The goal, with the support of all participants, was to have the mothers and babies drug-free at the time of delivery, then move the mothers to the relapse-prevention drug Vivitrol for their continued recovery.
McKinley Hall reports that three mothers successfully completed the program last year, eight have done so thus far in 2016, and six more are currently in treatment.
The program is making a difference for the babies and mothers, Dr. Shawn Osterholt, medical director of the Springfield Regional Birthing Center. He gives Saini strong marks, particularly for his tireless efforts to coordinate and individualize patient care.
“The partnership is what’s so good,” Osterholt said. “If he wants to call me, he’s going to. If I’ve got a problem with a patient, I can call him.”
Since Osterholt and others in his practice also see patients at the Rocking Horse Center, the benefits of the cooperation cut a wider path.
Saini is “the only doctor in the state we know of that’s doing this,” McKinley Hall CEO Wendy Doolittle said. “I’m surprised it hasn’t caught on.”
When pregnancy isn’t involved, Osterholt said an adult patient withdrawing from heroin “is going to be miserable for several days, but, as a rule, you’re not going to die of acute heroin withdrawal.”
But the involvement of a developing baby and then newborn requires another course of action.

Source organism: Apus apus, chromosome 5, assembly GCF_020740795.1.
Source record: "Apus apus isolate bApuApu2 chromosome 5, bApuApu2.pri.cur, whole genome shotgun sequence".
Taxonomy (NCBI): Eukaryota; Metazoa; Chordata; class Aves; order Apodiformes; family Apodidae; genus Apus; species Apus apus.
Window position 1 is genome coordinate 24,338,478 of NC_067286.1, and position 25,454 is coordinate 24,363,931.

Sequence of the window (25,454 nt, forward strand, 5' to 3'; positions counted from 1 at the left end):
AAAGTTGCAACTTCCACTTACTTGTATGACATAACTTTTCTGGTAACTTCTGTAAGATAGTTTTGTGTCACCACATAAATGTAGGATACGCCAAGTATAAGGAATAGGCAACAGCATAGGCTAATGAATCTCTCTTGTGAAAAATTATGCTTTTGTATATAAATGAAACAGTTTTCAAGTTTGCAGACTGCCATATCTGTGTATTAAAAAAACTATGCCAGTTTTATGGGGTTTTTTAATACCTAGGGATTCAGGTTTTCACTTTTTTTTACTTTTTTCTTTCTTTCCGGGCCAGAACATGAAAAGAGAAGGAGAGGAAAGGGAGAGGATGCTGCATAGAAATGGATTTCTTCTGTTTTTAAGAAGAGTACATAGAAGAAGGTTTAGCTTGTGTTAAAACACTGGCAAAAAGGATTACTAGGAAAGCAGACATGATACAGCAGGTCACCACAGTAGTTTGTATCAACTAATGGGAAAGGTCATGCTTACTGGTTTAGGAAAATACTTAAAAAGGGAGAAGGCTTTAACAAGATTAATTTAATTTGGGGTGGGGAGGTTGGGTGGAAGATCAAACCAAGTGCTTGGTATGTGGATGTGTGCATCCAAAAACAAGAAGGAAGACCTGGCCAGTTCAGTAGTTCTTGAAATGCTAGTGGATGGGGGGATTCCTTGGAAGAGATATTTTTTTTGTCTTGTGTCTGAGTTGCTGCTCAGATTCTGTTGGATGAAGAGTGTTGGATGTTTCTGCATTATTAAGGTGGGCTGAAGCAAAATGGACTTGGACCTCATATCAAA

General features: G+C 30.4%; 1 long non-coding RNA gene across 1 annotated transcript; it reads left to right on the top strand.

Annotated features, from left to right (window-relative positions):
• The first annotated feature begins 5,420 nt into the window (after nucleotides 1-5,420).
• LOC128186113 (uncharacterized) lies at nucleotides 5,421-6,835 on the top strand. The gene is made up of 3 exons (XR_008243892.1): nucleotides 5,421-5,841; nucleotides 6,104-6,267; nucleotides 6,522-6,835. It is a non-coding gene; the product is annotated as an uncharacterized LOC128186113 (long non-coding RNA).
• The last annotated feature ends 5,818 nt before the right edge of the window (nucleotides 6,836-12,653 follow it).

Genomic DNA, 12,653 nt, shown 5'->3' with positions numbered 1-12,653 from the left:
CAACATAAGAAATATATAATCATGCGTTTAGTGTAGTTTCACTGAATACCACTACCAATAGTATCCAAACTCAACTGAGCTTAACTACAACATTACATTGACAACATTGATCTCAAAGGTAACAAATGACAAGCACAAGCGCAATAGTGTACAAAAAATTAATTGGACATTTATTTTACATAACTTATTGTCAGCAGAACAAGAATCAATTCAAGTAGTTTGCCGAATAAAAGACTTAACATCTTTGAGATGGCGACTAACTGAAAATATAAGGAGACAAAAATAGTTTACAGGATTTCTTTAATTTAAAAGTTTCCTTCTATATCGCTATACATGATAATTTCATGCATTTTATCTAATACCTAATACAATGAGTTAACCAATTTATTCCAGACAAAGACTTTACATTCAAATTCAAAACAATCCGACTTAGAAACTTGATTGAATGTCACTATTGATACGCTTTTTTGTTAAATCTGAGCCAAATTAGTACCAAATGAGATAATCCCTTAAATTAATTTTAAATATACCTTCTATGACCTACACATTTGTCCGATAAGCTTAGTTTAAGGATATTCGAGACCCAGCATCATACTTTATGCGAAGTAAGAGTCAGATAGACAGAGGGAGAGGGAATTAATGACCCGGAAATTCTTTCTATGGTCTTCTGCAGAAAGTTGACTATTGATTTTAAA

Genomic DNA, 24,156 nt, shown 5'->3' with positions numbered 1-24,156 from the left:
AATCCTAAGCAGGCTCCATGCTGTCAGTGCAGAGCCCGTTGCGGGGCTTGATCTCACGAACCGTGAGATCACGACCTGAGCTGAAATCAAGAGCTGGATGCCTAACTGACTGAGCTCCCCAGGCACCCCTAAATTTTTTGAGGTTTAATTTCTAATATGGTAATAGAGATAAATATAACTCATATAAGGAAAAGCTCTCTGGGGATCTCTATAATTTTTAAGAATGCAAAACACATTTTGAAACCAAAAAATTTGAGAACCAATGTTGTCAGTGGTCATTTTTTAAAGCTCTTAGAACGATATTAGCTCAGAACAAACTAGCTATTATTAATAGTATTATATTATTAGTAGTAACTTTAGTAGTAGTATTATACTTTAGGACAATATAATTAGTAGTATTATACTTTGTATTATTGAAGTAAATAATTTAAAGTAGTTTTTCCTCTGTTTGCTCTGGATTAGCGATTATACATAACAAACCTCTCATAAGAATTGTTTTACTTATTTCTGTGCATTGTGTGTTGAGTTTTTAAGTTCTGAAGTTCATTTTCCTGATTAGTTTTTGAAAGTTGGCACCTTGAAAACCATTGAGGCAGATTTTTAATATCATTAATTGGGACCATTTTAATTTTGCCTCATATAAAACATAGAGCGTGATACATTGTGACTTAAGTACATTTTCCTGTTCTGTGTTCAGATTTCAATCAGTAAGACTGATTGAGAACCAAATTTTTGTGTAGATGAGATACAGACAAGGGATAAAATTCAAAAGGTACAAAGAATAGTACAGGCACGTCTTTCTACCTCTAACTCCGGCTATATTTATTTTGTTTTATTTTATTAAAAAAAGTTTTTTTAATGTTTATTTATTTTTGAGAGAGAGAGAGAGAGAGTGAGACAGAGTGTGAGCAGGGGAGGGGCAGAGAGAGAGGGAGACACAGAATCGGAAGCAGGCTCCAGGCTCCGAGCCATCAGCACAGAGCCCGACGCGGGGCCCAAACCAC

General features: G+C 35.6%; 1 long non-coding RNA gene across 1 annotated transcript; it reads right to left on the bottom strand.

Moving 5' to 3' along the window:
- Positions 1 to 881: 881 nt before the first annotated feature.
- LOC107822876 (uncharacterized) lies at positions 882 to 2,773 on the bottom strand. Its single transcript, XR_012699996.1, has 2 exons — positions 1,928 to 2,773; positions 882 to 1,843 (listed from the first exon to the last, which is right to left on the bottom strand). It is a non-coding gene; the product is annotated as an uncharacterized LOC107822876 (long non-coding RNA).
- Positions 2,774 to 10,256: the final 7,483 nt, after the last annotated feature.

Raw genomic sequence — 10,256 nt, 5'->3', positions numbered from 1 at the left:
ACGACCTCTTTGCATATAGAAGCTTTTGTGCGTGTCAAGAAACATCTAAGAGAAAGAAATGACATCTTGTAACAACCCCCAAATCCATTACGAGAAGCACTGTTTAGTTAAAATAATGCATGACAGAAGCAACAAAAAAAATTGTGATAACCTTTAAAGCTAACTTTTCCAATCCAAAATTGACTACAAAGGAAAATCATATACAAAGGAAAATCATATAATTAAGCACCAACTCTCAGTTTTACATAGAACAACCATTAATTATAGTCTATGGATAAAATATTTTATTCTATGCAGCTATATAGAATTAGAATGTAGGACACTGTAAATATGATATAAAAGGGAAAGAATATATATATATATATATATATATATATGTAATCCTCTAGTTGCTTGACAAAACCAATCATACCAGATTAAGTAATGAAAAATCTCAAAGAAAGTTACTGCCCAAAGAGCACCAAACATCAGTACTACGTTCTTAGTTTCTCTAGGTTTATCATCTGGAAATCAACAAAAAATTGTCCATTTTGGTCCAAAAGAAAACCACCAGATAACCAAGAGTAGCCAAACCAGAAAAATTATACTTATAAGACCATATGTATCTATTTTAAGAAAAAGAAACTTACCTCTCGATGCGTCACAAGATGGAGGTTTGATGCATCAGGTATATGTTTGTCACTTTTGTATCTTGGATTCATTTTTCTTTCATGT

From a medical standpoint, the long term effects of what’s called Neonatal Abstinence Syndrome remain unknown, Osterholt said.
There’s no good science,” he said.
The possibilities include threats to the child’s neurological development, including development of autism and attention deficit and hyperactivity disorder.
A threat of stillbirth is known.
The health pregnancies program monitors expectant mothers’ care throughout their pregnancies.
“I generally will call their (obstetricians) monthly, make sure they’re showing up for their prenatal care,” McKinley Hall therapist Kathy Maddy said.
At the same time, she shares information with her clients’ permission about their progress in their treatment at McKinley Hall that might be helpful to obstetricians and/or the Birthing Center in preparation for delivery.
Another key for the partnership’s success is that by the time McKinley Hall approached the hospital, the birthing center had been gearing up to respond to the emerging crisis.
“We have been blessed because of the physicians that run our nursery,” said Shirley Wise, clinical educator for the birthing center.
The neonatologists all are associated with Dayton’s Children’s Hospital and connected with the Ohio Perinatal Quality Consortium, a group of Ohio’s six children’s hospitals. As the consortium has shaped its response to the heroin crisis, Springfield Regional has reshaped its practices and procedures.
Because heroin use “truly crosses all social lines” and “there’s no classic, standard patient,” Osterholt said the hospital began screening all pregnant women for drug use.
“People out there know how to clean their urine,” Wise said, “(but) we still have a tool to (identify) a baby who’s going to be born addicted.”